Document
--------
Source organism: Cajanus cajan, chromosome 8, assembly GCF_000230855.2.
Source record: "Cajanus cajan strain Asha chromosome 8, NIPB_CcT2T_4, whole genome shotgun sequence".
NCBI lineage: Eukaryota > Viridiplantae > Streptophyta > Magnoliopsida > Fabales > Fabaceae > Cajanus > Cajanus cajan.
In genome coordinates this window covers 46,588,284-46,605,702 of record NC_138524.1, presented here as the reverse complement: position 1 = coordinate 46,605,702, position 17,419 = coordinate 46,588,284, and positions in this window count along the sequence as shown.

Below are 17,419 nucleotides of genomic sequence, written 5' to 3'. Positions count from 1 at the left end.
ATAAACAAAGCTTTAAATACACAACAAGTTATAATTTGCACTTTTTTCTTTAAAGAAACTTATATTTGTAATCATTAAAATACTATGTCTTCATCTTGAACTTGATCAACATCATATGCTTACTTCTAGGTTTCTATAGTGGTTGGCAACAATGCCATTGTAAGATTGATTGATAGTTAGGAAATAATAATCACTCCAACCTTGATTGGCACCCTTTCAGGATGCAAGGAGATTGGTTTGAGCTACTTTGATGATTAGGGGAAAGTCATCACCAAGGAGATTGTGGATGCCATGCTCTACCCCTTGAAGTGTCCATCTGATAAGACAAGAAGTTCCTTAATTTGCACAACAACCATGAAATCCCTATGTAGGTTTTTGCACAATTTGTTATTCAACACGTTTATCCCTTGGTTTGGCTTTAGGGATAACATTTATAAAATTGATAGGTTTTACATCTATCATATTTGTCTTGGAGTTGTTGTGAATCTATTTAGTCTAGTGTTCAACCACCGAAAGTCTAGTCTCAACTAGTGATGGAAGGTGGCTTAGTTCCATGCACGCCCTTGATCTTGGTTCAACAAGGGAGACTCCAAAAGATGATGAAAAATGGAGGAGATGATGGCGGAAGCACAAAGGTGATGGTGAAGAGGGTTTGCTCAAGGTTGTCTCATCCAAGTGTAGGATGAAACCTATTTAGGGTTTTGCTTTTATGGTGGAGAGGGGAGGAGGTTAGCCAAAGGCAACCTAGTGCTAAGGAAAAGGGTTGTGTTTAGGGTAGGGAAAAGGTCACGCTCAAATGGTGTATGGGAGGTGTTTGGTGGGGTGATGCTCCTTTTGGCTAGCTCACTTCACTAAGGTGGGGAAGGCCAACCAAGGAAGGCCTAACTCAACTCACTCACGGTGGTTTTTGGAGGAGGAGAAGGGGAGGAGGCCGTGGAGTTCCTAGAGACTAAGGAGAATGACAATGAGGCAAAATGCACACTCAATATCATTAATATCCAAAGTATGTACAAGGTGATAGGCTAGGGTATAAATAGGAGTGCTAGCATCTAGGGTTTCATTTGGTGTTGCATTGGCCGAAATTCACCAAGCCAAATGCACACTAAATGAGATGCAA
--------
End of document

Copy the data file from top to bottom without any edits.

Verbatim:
Source organism: Cajanus cajan, chromosome 8, assembly GCF_000230855.2.
Source record: "Cajanus cajan strain Asha chromosome 8, NIPB_CcT2T_4, whole genome shotgun sequence".
NCBI lineage: Eukaryota > Viridiplantae > Streptophyta > Magnoliopsida > Fabales > Fabaceae > Cajanus > Cajanus cajan.
In genome coordinates this window covers 46,588,284-46,605,702 of record NC_138524.1, presented here as the reverse complement: position 1 = coordinate 46,605,702, position 17,419 = coordinate 46,588,284, and positions in this window count along the sequence as shown.

Below are 17,419 nucleotides of genomic sequence, written 5' to 3'. Positions count from 1 at the left end.
ATAAACAAAGCTTTAAATACACAACAAGTTATAATTTGCACTTTTTTCTTTAAAGAAACTTATATTTGTAATCATTAAAATACTATGTCTTCATCTTGAACTTGATCAACATCATATGCTTACTTCTAGGTTTCTATAGTGGTTGGCAACAATGCCATTGTAAGATTGATTGATAGTTAGGAAATAATAATCACTCCAACCTTGATTGGCACCCTTTCAGGATGCAAGGAGATTGGTTTGAGCTACTTTGATGATTAGGGGAAAGTCATCACCAAGGAGATTGTGGATGCCATGCTCTACCCCTTGAAGTGTCCATCTGATAAGACAAGAAGTTCCTTAATTTGCACAACAACCATGAAATCCCTATGTAGGTTTTTGCACAATTTGTTATTCAACACGTTTATCCCTTGGTTTGGCTTTAGGGATAACATTTATAAAATTGATAGGTTTTACATCTATCATATTTGTCTTGGAGTTGTTGTGAATCTATTTAGTCTAGTGTTCAACCACCGAAAGTCTAGTCTCAACTAGTGATGGAAGGTGGCTTAGTTCCATGCACGCCCTTGATCTTGGTTCAACAAGGGAGACTCCAAAAGATGATGAAAAATGGAGGAGATGATGGCGGAAGCACAAAGGTGATGGTGAAGAGGGTTTGCTCAAGGTTGTCTCATCCAAGTGTAGGATGAAACCTATTTAGGGTTTTGCTTTTATGGTGGAGAGGGGAGGAGGTTAGCCAAAGGCAACCTAGTGCTAAGGAAAAGGGTTGTGTTTAGGGTAGGGAAAAGGTCACGCTCAAATGGTGTATGGGAGGTGTTTGGTGGGGTGATGCTCCTTTTGGCTAGCTCACTTCACTAAGGTGGGGAAGGCCAACCAAGGAAGGCCTAACTCAACTCACTCACGGTGGTTTTTGGAGGAGGAGAAGGGGAGGAGGCCGTGGAGTTCCTAGAGACTAAGGAGAATGACAATGAGGCAAAATGCACACTCAATATCATTAATATCCAAAGTATGTACAAGGTGATAGGCTAGGGTATAAATAGGAGTGCTAGCATCTAGGGTTTCATTTGGTGTTGCATTGGCCGAAATTCACCAAGCCAAATGCACACTAAATGAGATGCAA